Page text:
Because that was not enough, however, second baseman Luis Arraez has been an upgrade over Schoop. Through his first 211 at-bats, Arraez was slashing .341/.408/.445 with a 128 OPS+. Although he has been a below-average defender at second base, the Twins may be able to use him in left field down and incorporate different positional lineups so as to include his bat.
Of course, Minnesota’s success is likely dependent on their pitching staff, but that storyline has been prevalent all season long. Instead, keep an eye on Arraez, especially once Byron Buxton returns to the lineup for the Twins.
The Nationals have had one of the worst bullpens in baseball all year long, but Strickland looked very good in his first few outings before he suffered an injury lifting weights.
Washington acquired Strickland at the deadline after the 30-year-old had just recently returned to action for the Seattle Mariners. Through his first seven innings of work, Strickland had given up just four hits and one run. He is not quite the same strikeout guy that he was earlier in his career, but he is getting more ground balls and has found a way to get himself out of jams.
With closer Sean Doolittle suffering from a poor second half and making his way to the Injured List, the Nationals need a more reliable arm at the back end of the bullpen. Fernando Rodney has been solid in the middle innings, but he has also blown multiple saves. The same can be said for Tanner Rainey and Wander Suero.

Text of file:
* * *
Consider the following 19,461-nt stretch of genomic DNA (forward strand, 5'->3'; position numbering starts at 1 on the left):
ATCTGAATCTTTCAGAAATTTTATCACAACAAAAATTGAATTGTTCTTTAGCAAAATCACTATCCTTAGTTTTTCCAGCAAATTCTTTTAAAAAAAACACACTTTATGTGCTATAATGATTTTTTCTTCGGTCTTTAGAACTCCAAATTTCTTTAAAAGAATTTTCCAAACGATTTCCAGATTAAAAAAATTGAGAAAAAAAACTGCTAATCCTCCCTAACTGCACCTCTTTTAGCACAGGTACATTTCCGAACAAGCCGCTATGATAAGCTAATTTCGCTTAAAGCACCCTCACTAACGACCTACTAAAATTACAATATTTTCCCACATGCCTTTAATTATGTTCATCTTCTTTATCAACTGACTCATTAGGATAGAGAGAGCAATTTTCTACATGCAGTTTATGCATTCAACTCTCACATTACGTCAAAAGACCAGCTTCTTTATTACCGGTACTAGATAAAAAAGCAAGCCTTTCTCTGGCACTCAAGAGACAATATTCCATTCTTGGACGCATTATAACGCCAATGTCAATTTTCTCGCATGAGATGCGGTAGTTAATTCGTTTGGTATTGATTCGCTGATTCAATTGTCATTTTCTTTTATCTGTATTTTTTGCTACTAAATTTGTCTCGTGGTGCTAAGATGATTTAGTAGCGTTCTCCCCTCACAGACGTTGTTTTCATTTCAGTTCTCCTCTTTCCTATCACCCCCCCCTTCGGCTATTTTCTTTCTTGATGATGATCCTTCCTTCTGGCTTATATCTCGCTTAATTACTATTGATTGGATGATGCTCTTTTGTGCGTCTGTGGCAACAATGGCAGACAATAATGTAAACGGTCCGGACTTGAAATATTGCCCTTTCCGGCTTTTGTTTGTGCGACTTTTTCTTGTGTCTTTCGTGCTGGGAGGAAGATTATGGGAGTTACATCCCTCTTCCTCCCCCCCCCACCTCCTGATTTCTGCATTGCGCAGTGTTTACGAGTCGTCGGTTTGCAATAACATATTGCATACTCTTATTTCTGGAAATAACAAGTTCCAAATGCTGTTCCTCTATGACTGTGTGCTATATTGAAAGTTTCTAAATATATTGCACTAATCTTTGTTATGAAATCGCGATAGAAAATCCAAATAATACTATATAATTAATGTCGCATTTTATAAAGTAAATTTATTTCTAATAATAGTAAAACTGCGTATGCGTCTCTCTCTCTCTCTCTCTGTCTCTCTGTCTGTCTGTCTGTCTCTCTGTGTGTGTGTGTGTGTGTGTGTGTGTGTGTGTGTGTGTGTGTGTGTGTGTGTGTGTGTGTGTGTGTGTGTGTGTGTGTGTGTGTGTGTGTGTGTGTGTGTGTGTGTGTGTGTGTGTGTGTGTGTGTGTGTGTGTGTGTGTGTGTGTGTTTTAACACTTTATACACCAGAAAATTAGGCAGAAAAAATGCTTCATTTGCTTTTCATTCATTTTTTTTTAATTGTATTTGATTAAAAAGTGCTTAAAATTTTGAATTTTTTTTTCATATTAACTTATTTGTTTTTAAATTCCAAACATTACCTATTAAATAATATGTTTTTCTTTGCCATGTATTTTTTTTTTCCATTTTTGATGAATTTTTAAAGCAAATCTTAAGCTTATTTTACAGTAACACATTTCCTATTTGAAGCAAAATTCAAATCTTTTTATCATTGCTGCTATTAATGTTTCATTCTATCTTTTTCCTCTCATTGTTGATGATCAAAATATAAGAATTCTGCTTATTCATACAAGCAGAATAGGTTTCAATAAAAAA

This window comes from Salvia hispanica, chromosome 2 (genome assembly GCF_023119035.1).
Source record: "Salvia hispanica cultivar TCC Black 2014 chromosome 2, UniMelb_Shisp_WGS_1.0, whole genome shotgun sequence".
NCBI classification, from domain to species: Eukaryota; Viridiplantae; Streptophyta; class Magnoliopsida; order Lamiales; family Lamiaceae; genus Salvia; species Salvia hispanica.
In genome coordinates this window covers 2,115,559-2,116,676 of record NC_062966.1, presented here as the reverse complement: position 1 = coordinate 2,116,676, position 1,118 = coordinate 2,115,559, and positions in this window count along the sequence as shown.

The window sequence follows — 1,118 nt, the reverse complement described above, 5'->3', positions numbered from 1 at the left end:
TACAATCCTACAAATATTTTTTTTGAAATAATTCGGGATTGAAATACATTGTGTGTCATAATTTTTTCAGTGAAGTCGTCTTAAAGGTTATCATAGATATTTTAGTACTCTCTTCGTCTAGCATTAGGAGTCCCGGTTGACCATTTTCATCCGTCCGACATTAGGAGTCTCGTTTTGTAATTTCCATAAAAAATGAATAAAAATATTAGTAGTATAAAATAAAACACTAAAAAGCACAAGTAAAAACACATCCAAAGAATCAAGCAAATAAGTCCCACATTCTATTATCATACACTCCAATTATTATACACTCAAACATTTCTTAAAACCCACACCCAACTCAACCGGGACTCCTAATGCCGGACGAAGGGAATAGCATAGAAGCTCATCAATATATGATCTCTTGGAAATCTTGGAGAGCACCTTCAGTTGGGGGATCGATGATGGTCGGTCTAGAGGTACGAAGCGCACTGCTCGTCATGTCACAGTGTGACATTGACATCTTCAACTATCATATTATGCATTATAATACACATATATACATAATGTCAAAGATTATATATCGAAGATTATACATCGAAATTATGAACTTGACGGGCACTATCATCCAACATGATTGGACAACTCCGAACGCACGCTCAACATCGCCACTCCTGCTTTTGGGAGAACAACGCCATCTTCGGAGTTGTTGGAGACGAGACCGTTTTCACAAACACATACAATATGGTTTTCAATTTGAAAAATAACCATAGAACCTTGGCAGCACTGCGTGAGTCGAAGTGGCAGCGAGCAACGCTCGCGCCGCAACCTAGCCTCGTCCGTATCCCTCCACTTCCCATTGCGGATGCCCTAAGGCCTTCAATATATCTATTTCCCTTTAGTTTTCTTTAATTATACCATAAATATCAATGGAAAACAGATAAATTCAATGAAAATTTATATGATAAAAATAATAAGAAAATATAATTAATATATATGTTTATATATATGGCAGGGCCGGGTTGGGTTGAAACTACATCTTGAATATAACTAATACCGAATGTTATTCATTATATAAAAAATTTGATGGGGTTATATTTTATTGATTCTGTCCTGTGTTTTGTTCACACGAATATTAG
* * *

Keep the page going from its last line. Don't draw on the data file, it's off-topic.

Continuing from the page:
Strickland could be the guy that is eventually installed as a permanent setup man. After all, he has plenty of experience in the role given his last stint with the San Francisco Giants.
This might be pushing things slightly, because Castellanos has already become a massive star in Chicago.
Since coming to the Cubs at the deadline, Castellanos is slashing .392/.429/.785 with eight homers and a 200 OPS+. During that period, he leads the Cubs in hits (31) and homers (8), and he has provided the offense with a much-needed spark at the top of the lineup. Not to mention, he has actually played above-average defense with the Cubs, which is a huge win for the organization given his atrocious defensive metrics with the Tigers.
Chicago has plenty of firepower when everyone is hitting. Kris Bryant is having arguably the finest season of his career, and the same case can be made for Anthony Rizzo. However, there is a sense that the offense has been very “boom-bust” in their production, and guys like Javier Baez have really struggled on the road.
If the Cubs can take control of the National League Central, Castellanos’ consistent ability to drive the ball and find gaps is likely to be a massive factor in their potential success come October.